Outbreaks hurting Australian retailers

Lockdowns and other restrictions have unsurprisingly led to less shopping, but Aussies are still spending big on one retail category.

Australia’s retail trade has taken a hit from lockdowns and other restrictions, new figures show, but shoppers keep spending big on food.

According to Australian Bureau of Statistics data released on Wednesday, total retail turnover fell 1.8 per cent in June, seasonally adjusted, with director of quarterly economy-wide surveys Ben James unsurprisingly attributing the dip to coronavirus restrictions across multiple states.

“Victoria saw restrictions from the start of the month, which were gradually eased from the 11th of June,” he noted.

“NSW, in particular Greater Sydney, saw stay-at-home orders issued towards the end of the month.

“Other states and territories saw interrupted trade due to mini-lockdowns, as well as reduced mobility between states with the tightening of border restrictions.”

Given the worsening Covid-19 situation around the nation this month, July retail trade figures are bound to show a bigger drop.

Victoria led the state falls in June, with the impact of its fourth lockdown more pronounced last month than in May, when turnover respectively declined by 3.5 per cent and 0.9 per cent.

Turnover was 2 per cent lower in NSW last month while Queensland also fell, by 1.5 per cent, due to stay-at-home restrictions and reduced interstate mobility.

Only food retailing went up in June, by 1.5 per cent.

The biggest turnover slumps were, unsurprisingly, among cafes, restaurants and takeaway food services, and clothing, footwear and personal accessory retailing.

CommSec senior economist Ryan Felsman said it was the biggest monthly tumble in total retail turnover in six months.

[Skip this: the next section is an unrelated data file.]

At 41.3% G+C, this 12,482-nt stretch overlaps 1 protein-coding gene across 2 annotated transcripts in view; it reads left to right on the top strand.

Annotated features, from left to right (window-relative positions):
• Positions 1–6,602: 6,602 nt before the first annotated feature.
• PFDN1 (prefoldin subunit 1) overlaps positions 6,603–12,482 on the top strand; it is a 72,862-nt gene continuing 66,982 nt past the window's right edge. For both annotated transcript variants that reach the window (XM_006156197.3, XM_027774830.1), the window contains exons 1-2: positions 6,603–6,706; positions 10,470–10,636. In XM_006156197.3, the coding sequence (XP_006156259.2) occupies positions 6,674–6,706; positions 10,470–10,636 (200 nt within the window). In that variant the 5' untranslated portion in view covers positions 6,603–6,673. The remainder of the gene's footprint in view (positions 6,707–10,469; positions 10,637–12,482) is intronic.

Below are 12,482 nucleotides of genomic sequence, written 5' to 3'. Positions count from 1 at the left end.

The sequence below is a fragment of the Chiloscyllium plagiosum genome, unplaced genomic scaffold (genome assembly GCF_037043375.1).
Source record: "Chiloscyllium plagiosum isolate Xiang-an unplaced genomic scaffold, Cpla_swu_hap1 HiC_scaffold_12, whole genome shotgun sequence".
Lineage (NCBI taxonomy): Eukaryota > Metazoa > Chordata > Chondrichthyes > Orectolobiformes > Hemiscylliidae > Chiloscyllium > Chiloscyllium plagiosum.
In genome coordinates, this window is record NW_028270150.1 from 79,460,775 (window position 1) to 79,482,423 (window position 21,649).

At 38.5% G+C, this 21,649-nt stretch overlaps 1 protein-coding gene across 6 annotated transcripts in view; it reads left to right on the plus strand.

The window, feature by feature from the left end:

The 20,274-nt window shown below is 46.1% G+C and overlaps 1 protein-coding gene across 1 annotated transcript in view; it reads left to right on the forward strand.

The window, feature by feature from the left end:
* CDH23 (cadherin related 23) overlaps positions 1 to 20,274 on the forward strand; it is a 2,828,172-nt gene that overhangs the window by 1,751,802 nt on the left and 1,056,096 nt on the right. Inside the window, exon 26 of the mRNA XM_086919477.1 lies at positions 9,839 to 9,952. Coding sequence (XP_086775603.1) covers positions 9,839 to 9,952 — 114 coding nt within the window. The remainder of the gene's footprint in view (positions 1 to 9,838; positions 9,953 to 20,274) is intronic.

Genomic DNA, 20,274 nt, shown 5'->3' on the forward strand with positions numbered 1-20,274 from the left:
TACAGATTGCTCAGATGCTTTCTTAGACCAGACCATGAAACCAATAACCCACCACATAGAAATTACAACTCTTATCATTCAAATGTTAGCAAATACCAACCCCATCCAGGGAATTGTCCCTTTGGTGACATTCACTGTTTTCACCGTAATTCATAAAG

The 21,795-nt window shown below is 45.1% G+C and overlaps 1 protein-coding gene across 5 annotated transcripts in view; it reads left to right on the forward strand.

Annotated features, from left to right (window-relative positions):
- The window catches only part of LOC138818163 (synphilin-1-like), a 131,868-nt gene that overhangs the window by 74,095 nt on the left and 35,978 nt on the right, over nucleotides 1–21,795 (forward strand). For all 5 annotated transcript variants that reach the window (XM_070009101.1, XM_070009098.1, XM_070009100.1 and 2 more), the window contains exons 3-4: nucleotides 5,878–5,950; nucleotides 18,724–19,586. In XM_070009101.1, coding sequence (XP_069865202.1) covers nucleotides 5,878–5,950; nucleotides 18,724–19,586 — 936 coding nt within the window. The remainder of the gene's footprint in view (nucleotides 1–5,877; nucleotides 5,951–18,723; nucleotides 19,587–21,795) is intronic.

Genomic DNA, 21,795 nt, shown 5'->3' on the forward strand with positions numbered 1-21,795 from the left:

“The country’s ‘V’-shaped economic recovery could quickly become ‘W’-shaped if persistent Covid-19 outbreaks aren’t brought under control,” Mr Felsman said.

“Already Commonwealth Bank economists expect GDP to contract by 0.7 per cent in the September quarter alongside a likely lift in the unemployment rate in July.

“With lockdowns extending in Sydney and Victoria alongside mobility curbs in South Australia, it’ll be interesting to observe whether businesses see the latest outbreaks as being transitory – preferring to retain workers by cutting hours rather than jobs.”

Australian Retailers Association chief executive Paul Zahra said lockdowns appeared to be on the cards for the rest of the year given concerns about the Delta variant.

“We’ve seen 68 days of state-imposed lockdowns already in 2021 and there’s no doubt that number will continue to climb,” Mr Zahra said.

“Small businesses in particular are in crisis and are bearing the full brunt of lockdowns. Whilst existing support arrangements are welcomed, it’s not enough to stem the losses.

“We need to see an urgent return of effective support schemes like JobKeeper and the Leasing Code of Conduct that were so beneficial in keeping businesses alive during the first phase of the pandemic.”

Mr Felsman advised investors in ASX-listed retailers to expect the impact of the restrictions on July and August trading updates, noting electronics giant JB Hi-Fi warned on Tuesday that its sales had suffered in recent weeks.

“Consumer demand could be weaker given reduced government income support and uncertainty about the job market,” Mr Felsman said.

“And construction stoppages could affect hardware store sales.”

Meanwhile, the easing of the pandemic-induced online shopping boom continues to be felt for web-only retailer Kogan, which gave an update on its frantic efforts to deal with overzealous stocking it embarked upon late last year, believing demand would likely continue into the second half “and potentially grow further”.

“The company invested in inventory and operational capacity to be able to fulfil that growth,” Kogan said.

“As is now clear, the company’s expectations weren’t accurate and as a result the company purchased too much stock.”

Kogan was forced to discount heavily while forking out high warehousing costs.

The retailer says, however, the efforts to slash inventory have come a very long way and the right levels are being approached.

Kogan’s unaudited accounts show a more than 56 per cent surge in full-year revenue.


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